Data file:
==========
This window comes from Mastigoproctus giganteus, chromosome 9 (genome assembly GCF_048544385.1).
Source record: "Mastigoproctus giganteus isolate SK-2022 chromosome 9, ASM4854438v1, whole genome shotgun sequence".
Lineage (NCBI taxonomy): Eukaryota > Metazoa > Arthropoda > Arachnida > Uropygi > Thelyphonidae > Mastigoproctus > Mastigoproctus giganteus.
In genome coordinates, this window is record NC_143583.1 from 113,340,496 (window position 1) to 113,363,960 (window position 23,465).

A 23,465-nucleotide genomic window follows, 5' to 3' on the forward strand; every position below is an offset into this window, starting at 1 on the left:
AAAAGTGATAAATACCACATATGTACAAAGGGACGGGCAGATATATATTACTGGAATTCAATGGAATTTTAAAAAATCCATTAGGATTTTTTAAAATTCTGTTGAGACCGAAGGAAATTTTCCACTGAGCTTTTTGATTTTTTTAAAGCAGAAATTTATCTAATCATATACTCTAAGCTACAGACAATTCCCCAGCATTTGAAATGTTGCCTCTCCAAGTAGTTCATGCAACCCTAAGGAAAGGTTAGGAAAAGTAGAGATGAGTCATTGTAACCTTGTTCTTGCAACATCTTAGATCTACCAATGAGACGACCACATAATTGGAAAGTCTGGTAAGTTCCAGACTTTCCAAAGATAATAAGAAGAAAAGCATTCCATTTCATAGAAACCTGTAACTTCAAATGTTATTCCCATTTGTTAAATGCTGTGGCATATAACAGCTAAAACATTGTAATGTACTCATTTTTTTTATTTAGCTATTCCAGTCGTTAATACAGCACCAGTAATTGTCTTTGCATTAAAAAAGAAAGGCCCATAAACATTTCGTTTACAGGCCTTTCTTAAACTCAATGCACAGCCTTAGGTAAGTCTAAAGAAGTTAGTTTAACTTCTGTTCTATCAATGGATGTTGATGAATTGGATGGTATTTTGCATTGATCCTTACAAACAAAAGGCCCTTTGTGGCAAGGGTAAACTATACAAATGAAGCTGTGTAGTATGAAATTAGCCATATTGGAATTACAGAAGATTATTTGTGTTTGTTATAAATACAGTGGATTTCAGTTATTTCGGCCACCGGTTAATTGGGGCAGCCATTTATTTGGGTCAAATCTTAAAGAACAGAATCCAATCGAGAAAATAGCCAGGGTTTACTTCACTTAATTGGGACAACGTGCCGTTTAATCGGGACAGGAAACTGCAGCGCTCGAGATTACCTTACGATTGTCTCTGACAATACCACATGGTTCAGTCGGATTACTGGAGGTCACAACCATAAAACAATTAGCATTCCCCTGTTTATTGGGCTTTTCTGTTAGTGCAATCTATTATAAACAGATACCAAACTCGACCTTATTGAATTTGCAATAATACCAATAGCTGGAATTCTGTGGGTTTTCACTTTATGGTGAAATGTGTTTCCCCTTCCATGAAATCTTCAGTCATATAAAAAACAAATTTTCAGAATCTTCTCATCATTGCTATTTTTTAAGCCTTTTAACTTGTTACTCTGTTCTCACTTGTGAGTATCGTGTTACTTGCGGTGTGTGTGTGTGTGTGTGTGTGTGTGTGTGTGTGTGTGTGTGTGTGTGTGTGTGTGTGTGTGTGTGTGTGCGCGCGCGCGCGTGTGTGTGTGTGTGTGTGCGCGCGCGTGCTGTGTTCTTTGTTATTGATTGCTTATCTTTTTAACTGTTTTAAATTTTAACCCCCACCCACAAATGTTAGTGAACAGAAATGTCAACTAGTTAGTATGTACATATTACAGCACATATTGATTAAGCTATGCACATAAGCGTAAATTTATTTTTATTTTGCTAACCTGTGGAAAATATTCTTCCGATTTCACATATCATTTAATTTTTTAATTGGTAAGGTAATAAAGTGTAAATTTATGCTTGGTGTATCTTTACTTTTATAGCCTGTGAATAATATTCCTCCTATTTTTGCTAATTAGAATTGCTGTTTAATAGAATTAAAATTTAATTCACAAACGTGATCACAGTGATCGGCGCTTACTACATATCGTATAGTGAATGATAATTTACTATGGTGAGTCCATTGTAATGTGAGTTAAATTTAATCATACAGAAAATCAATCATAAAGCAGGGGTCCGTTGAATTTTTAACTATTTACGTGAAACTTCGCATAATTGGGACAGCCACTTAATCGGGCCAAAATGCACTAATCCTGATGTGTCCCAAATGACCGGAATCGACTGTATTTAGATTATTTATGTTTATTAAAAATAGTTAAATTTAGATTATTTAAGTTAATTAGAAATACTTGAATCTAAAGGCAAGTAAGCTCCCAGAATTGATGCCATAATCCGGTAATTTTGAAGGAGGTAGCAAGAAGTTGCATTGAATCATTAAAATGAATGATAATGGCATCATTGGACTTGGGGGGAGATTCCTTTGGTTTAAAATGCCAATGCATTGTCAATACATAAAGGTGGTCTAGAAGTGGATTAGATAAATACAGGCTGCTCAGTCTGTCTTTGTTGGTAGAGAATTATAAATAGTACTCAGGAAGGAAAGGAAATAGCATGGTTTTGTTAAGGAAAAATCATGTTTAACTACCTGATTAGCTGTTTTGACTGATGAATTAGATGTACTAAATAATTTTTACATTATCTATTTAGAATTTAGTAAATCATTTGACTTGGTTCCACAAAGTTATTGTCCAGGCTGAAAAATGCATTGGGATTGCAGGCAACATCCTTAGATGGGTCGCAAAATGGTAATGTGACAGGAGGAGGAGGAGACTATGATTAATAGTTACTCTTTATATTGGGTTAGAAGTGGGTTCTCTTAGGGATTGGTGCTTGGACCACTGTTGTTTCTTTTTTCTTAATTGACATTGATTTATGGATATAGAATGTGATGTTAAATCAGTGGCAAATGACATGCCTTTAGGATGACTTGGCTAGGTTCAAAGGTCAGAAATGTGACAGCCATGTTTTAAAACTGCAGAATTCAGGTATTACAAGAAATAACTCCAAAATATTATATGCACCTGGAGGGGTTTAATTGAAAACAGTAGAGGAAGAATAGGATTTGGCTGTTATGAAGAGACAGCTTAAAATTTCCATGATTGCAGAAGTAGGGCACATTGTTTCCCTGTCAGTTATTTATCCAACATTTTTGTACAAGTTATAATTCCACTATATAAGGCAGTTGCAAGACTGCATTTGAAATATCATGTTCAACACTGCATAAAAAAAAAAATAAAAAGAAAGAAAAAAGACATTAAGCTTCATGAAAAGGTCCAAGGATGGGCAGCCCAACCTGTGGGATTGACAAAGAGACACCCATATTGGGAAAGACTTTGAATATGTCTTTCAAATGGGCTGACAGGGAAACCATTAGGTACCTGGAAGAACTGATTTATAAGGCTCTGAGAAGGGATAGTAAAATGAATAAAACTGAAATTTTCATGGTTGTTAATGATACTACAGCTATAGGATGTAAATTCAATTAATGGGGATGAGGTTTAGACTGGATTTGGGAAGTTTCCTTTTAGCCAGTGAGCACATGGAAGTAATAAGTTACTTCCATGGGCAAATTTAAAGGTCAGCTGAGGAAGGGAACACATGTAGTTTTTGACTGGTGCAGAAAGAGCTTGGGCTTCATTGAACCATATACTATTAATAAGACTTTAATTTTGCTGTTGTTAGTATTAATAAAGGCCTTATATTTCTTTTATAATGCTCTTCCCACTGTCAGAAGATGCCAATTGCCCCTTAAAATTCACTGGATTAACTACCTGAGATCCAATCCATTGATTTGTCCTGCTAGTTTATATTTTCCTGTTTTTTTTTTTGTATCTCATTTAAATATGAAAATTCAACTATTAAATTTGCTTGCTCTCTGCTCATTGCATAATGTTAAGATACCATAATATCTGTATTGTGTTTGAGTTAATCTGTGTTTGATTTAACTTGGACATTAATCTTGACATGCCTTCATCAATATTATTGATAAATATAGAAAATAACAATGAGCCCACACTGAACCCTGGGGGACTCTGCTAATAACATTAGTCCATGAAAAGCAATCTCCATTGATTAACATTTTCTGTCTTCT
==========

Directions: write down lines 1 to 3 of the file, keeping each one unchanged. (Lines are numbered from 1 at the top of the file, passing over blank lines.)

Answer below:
This window comes from Mastigoproctus giganteus, chromosome 9 (genome assembly GCF_048544385.1).
Source record: "Mastigoproctus giganteus isolate SK-2022 chromosome 9, ASM4854438v1, whole genome shotgun sequence".
Lineage (NCBI taxonomy): Eukaryota > Metazoa > Arthropoda > Arachnida > Uropygi > Thelyphonidae > Mastigoproctus > Mastigoproctus giganteus.